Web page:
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Iron Sculptures

Artists have sculpted with various metals, including iron, for centuries. The use of iron in sculpture can be traced as far back as the Minoan civilization on the island of Crete (circa 2000-1100 B.C.), which was noted for its sculpture and metalwork.

While earlier civilizations known for their metalwork such as the Minoan and Celtic cultures were limited to using the resources readily available in their region, today's artists can choose from a variety of metals. Iron's unique tone and depth are qualities that many sculptors revere.

Many different processes can be used to create a diverse range of metal sculptures, but the most common process for iron is casting. Casting is a process in which liquid iron is poured into a mold containing a hollow cavity of the sculpture's shape and then allowed to harden. This method is often used for complex shapes.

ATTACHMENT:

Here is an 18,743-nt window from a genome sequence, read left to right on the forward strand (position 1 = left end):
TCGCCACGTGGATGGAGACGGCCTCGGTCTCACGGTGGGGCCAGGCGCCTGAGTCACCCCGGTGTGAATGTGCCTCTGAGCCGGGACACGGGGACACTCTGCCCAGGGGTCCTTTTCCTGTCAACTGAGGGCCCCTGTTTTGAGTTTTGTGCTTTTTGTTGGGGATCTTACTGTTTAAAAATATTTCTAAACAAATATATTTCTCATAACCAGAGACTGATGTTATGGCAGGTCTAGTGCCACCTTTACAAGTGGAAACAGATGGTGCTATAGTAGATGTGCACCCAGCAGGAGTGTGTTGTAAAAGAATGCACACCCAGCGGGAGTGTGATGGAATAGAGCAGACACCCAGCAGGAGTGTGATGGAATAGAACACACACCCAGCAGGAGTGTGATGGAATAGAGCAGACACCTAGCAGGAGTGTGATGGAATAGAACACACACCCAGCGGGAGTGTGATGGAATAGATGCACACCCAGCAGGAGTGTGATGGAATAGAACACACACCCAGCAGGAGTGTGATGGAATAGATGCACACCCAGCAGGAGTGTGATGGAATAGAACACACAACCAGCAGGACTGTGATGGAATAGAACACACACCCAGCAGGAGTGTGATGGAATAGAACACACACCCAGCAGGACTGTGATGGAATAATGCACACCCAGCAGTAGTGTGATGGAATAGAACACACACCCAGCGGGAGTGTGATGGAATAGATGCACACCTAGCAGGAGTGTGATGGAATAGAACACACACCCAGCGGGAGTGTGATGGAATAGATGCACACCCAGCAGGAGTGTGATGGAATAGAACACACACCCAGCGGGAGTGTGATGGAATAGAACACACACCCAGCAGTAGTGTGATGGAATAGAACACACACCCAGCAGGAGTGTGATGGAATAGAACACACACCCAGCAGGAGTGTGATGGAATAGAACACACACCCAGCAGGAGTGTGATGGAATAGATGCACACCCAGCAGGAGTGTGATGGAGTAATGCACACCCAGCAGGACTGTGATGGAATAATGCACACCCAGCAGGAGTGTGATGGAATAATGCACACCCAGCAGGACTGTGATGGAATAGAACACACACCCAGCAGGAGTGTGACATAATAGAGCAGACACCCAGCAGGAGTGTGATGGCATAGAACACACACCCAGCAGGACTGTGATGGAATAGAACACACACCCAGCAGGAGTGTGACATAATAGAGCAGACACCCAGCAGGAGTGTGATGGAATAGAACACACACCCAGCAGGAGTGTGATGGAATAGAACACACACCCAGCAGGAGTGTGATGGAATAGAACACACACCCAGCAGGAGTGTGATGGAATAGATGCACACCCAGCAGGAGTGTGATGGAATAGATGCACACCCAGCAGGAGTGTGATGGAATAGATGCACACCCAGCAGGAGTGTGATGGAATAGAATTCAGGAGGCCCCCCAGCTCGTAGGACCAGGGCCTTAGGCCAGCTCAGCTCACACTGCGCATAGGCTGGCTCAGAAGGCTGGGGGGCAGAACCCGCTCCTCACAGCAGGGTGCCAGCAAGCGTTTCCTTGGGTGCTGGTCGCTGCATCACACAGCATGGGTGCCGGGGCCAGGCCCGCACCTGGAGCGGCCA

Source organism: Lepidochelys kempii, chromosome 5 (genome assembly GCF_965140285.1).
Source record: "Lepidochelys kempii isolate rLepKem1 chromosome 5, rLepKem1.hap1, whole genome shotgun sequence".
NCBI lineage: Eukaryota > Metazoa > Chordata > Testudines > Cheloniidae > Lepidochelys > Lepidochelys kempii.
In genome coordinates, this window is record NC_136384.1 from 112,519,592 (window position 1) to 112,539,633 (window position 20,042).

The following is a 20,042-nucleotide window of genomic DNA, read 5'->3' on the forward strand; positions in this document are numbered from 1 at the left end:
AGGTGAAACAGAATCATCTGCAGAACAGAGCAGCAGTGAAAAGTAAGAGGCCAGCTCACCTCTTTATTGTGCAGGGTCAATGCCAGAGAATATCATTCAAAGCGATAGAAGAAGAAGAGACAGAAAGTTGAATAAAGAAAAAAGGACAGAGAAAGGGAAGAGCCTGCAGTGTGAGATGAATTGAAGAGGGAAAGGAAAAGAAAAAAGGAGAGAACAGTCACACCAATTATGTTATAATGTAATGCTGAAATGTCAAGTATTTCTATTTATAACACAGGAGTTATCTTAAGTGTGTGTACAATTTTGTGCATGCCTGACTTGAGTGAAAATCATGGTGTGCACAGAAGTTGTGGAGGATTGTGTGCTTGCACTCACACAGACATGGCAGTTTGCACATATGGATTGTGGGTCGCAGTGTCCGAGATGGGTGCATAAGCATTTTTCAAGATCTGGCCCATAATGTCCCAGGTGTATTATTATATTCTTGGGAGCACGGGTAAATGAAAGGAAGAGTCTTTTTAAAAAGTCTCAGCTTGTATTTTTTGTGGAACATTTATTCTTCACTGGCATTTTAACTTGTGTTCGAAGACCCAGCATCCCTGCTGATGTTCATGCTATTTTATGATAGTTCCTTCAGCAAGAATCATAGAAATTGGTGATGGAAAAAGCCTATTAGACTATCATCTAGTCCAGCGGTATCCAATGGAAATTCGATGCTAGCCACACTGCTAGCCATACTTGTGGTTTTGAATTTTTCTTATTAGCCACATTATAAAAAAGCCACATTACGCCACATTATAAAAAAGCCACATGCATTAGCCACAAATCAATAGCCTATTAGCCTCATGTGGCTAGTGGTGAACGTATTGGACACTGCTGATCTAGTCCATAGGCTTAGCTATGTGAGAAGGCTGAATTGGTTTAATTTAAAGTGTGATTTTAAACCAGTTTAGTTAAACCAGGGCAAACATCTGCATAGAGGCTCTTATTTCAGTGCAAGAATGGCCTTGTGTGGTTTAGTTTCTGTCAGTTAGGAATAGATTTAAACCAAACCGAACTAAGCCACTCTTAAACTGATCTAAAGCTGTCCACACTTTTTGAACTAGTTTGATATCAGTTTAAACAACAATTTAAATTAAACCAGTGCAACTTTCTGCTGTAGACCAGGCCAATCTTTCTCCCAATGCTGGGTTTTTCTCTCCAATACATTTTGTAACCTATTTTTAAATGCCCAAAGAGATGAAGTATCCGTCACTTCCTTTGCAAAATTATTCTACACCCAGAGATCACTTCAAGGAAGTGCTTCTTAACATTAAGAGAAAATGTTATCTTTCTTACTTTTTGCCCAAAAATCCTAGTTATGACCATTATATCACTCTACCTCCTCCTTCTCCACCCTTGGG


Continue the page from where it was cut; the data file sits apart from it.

Quick Facts

  • The oldest surviving casting is a copper Mesopotamian frog from 3200 B.C.
  • The use of iron has a rich history, and it is often referred to as the plastic of the Victorian age
  • Pablo Picasso's famed "Tête" sold at Sotheby's London in February 2015 for $13,351,490

Recommended Items at Auction

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Franz Eggenschwiler, 1930-2000, Untitled
Nov 29, 6:00 PM CET
Franz Eggenschwiler, 1930-2000, Untitled
by Germann Auction House Ltd
Est: CHF300- CHF400
CHF2600 Bids
Franz Eggenschwiler, 1930-2000, Dreibeiniger Mondaffe (Three-legged Moon Ape)
Nov 29, 6:00 PM CET
Franz Eggenschwiler, 1930-2000, Dreibeiniger Mondaffe (Three-legged Moon Ape)
by Germann Auction House Ltd
Est: CHF300- CHF400
CHF2600 Bids
Win Knowlton, 1953, Untitled I (*)
Nov 29, 6:00 PM CET
Win Knowlton, 1953, Untitled I (*)
by Germann Auction House Ltd
Est: CHF1,000- CHF1,500
CHF9000 Bids

Sellers Who Sell Iron Sculptures


Germann Auction House Ltd

Germann Auction House Ltd